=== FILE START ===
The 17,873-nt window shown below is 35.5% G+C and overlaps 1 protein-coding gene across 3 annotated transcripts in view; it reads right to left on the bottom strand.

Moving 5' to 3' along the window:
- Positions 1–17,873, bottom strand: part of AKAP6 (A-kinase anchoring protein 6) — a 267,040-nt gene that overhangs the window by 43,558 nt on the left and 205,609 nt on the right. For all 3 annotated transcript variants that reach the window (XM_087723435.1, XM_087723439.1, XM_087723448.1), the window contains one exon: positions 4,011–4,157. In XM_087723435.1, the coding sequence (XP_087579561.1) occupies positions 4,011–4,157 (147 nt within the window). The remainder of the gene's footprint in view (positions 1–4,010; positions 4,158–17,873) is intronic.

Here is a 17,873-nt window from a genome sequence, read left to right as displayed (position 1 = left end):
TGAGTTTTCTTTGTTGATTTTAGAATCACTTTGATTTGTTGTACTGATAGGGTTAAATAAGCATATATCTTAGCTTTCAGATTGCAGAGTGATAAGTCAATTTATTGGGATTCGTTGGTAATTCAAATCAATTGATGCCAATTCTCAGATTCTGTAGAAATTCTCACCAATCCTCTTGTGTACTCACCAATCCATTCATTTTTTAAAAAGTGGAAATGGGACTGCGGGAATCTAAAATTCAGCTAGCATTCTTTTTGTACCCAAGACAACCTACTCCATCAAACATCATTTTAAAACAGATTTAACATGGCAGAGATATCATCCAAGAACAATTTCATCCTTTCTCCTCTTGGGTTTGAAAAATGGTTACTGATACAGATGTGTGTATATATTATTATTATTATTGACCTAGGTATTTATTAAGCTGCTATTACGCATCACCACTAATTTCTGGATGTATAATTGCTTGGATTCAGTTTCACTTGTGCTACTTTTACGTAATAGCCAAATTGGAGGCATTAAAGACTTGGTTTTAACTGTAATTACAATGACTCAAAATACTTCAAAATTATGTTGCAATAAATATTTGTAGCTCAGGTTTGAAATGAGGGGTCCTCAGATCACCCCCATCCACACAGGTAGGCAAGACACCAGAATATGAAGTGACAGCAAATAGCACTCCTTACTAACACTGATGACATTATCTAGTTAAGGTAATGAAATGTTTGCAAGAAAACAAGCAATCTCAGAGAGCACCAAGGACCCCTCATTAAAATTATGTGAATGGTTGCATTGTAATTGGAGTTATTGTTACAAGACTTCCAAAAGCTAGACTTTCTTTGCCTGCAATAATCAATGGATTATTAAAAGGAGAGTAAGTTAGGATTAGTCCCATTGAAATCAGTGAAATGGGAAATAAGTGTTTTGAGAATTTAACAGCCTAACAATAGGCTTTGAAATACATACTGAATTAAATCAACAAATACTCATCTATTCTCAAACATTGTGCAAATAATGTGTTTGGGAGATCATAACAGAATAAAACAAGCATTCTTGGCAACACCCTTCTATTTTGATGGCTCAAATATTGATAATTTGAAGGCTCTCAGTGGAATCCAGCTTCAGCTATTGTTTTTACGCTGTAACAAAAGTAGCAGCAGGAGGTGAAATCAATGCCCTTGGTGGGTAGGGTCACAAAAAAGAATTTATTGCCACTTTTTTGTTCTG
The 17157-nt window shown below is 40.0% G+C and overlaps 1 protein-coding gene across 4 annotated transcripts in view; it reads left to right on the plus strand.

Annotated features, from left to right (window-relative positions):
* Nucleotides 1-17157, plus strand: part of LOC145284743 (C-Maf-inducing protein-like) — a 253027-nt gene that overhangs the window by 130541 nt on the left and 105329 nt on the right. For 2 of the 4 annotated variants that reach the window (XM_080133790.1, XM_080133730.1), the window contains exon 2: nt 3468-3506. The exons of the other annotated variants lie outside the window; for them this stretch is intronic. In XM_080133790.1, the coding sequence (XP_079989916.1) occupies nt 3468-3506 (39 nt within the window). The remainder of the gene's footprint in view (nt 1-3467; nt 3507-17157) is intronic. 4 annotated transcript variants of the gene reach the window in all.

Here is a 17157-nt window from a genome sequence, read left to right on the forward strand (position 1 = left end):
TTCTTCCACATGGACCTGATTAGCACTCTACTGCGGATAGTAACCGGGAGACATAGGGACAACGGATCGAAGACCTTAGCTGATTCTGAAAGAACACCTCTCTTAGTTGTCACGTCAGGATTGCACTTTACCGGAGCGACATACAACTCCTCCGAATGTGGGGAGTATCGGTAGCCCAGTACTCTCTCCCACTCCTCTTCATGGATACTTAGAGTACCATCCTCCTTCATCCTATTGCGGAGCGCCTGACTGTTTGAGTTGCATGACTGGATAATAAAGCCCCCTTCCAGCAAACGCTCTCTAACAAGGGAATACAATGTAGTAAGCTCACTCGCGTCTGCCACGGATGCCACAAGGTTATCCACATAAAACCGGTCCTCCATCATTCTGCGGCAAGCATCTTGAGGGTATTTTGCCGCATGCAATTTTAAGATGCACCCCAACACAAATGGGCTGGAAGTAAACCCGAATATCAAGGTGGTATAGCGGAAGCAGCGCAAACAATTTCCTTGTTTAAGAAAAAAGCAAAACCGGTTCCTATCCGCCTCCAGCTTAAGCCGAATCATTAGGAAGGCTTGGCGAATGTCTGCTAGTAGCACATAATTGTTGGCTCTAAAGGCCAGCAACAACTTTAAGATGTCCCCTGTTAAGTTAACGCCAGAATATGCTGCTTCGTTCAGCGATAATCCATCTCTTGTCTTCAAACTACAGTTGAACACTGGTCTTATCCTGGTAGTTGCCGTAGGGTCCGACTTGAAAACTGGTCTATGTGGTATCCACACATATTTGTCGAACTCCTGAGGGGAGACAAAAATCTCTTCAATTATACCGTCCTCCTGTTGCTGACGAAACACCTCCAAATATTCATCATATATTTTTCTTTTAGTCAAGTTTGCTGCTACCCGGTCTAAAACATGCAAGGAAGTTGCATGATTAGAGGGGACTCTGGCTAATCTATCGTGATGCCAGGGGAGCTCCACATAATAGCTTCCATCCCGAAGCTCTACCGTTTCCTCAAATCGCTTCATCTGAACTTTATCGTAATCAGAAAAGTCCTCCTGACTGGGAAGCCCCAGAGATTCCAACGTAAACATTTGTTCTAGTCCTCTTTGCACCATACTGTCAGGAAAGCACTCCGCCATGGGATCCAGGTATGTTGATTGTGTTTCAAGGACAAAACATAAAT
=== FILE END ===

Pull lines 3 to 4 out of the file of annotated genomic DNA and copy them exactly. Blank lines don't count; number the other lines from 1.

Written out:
- Positions 1–17,873, bottom strand: part of AKAP6 (A-kinase anchoring protein 6) — a 267,040-nt gene that overhangs the window by 43,558 nt on the left and 205,609 nt on the right. For all 3 annotated transcript variants that reach the window (XM_087723435.1, XM_087723439.1, XM_087723448.1), the window contains one exon: positions 4,011–4,157. In XM_087723435.1, the coding sequence (XP_087579561.1) occupies positions 4,011–4,157 (147 nt within the window). The remainder of the gene's footprint in view (positions 1–4,010; positions 4,158–17,873) is intronic.

Here is a 17,873-nt window from a genome sequence, read left to right as displayed (position 1 = left end):